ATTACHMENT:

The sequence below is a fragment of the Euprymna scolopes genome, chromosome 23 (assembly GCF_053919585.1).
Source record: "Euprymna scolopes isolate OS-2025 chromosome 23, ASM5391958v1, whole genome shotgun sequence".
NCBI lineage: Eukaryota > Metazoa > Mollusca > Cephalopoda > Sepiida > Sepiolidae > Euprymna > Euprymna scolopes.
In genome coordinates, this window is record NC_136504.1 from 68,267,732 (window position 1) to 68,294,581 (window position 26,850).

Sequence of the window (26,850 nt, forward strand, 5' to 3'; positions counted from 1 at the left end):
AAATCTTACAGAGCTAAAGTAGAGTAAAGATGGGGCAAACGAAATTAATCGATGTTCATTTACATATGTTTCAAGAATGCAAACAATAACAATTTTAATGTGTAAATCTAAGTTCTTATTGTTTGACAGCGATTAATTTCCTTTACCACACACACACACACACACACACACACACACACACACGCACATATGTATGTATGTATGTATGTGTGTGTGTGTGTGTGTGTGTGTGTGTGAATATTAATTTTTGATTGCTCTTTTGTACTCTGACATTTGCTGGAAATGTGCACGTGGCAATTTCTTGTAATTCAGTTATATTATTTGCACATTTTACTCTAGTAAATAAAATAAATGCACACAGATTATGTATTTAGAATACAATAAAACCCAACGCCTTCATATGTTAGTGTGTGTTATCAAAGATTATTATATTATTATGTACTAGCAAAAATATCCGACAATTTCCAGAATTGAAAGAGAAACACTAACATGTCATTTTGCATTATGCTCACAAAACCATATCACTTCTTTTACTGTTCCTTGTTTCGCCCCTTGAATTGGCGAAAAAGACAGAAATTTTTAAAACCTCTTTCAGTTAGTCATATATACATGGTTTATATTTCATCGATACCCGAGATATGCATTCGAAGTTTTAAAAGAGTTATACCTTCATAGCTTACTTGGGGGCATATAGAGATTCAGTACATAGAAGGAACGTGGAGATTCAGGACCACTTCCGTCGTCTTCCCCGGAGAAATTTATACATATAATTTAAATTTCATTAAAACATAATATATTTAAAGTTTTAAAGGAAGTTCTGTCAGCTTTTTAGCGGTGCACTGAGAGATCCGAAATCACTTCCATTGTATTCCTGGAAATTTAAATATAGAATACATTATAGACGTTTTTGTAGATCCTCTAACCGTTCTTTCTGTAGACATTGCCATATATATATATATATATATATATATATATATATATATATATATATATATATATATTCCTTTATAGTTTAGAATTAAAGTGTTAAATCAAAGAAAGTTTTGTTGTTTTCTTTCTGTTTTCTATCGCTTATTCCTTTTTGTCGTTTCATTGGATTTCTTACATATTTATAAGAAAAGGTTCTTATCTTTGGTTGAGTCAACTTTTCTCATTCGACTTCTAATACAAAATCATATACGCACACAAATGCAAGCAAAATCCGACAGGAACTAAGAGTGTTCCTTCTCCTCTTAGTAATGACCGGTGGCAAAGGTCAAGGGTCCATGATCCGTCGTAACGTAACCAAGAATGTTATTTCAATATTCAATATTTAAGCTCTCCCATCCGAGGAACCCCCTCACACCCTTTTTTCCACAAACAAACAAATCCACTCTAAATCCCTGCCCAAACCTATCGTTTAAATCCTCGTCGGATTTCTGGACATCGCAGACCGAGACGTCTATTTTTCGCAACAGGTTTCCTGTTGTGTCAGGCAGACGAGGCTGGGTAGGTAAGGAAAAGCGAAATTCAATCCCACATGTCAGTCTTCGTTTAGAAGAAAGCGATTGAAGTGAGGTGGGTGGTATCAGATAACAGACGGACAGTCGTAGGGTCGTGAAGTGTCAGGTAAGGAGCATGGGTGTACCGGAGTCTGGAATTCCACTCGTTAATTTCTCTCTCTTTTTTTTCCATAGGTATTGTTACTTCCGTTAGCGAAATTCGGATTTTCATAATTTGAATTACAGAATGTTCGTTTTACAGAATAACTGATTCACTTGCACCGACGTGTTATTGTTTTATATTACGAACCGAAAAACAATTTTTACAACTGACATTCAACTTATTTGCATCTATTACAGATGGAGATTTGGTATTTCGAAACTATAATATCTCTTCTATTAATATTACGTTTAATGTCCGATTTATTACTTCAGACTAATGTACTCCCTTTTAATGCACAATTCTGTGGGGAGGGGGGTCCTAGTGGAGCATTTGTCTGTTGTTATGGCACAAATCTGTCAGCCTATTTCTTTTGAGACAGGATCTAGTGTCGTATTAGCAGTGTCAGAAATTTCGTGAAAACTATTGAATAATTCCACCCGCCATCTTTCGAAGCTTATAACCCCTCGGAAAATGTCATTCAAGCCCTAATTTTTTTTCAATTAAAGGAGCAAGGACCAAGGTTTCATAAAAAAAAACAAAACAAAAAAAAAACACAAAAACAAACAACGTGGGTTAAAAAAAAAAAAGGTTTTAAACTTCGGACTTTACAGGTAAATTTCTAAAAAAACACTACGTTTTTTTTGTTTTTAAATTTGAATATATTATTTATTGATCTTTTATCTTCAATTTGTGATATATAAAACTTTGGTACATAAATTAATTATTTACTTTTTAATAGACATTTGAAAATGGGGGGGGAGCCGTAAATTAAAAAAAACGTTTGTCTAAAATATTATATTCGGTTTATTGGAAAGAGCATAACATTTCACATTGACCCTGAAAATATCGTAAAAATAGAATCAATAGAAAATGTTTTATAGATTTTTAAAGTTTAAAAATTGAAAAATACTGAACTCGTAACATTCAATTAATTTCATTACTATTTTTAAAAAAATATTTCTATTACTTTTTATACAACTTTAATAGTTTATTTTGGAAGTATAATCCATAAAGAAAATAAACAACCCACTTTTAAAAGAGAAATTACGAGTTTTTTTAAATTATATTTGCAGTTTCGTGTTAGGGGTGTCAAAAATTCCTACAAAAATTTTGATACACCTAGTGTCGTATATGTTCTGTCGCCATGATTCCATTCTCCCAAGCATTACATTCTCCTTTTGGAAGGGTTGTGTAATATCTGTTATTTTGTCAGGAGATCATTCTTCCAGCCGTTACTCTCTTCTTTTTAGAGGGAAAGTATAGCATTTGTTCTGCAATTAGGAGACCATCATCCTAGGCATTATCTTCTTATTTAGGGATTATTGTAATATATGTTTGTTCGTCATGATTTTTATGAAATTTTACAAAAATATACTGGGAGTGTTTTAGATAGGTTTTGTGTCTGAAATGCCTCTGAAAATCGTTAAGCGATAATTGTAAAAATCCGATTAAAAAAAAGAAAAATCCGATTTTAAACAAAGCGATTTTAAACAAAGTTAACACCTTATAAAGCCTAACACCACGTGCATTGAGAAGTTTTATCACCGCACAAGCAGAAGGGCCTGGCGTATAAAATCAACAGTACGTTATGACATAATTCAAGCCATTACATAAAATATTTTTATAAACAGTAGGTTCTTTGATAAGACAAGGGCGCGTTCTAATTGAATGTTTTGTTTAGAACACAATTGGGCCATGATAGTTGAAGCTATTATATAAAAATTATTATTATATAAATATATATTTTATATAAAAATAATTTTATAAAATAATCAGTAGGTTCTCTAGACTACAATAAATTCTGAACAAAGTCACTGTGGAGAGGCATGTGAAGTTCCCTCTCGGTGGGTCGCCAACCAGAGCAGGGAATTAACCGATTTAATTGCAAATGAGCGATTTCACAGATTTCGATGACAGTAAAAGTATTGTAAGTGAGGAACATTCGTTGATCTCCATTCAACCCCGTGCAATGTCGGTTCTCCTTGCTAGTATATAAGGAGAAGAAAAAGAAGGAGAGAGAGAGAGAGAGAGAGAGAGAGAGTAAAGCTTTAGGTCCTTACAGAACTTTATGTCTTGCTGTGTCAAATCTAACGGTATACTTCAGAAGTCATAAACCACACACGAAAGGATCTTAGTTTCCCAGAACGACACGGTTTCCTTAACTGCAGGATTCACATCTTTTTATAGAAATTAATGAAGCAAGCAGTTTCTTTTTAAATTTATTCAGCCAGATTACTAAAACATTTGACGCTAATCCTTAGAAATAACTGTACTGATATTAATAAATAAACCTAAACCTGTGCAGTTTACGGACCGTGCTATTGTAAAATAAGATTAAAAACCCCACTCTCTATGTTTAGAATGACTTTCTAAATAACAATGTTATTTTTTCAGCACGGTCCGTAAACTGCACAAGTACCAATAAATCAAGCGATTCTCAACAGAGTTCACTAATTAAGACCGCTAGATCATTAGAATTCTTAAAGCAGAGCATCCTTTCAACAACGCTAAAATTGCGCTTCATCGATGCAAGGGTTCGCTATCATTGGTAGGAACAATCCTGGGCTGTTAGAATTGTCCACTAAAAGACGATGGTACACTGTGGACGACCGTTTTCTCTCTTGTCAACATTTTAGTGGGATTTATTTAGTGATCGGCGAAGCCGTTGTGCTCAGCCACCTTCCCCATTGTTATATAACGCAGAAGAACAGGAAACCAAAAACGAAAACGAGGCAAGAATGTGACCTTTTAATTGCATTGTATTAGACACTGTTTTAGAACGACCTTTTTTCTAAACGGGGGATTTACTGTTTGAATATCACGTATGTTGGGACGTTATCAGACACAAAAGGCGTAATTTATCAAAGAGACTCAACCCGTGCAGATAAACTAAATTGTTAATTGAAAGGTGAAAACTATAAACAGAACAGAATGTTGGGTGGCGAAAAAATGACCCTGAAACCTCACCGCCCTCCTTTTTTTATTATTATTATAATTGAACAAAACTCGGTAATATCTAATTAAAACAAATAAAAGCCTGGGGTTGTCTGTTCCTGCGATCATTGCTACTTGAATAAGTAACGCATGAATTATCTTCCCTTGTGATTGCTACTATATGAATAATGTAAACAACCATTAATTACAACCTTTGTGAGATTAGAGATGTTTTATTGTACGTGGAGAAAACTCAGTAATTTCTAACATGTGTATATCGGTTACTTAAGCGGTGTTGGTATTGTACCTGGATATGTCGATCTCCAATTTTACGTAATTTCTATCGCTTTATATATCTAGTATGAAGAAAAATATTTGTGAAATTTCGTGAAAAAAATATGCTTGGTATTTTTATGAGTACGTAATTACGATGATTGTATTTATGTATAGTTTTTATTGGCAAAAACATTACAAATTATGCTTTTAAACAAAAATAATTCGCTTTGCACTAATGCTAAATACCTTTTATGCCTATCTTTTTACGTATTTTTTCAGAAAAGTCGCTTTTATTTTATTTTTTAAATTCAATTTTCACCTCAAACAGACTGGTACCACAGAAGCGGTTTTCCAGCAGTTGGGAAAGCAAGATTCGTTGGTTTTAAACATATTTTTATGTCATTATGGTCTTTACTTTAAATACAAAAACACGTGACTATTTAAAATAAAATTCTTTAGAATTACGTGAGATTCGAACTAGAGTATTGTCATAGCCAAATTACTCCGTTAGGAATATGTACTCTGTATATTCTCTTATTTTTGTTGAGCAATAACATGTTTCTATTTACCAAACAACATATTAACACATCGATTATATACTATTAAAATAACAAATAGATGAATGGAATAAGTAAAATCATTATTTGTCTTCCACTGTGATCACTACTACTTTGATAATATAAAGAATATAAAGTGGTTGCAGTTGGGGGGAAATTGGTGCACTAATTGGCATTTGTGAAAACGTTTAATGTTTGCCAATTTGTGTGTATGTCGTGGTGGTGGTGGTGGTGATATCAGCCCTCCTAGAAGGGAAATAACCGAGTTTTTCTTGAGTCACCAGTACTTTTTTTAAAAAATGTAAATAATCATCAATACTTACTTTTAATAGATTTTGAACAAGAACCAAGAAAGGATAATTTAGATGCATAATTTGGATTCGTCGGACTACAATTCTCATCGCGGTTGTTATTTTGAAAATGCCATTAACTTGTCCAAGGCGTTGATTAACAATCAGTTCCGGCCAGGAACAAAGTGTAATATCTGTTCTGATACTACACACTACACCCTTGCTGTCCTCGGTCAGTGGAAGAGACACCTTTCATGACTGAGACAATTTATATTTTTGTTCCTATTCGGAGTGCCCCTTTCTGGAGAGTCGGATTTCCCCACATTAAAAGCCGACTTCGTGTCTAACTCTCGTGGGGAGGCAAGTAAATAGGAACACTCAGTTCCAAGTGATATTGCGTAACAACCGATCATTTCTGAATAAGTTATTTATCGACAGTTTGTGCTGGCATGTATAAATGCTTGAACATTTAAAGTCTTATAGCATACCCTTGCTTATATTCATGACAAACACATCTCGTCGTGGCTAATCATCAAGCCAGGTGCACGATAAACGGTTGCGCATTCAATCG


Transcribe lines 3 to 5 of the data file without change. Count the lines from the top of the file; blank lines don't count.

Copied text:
NCBI lineage: Eukaryota > Metazoa > Mollusca > Cephalopoda > Sepiida > Sepiolidae > Euprymna > Euprymna scolopes.
In genome coordinates, this window is record NC_136504.1 from 68,267,732 (window position 1) to 68,294,581 (window position 26,850).

Sequence of the window (26,850 nt, forward strand, 5' to 3'; positions counted from 1 at the left end):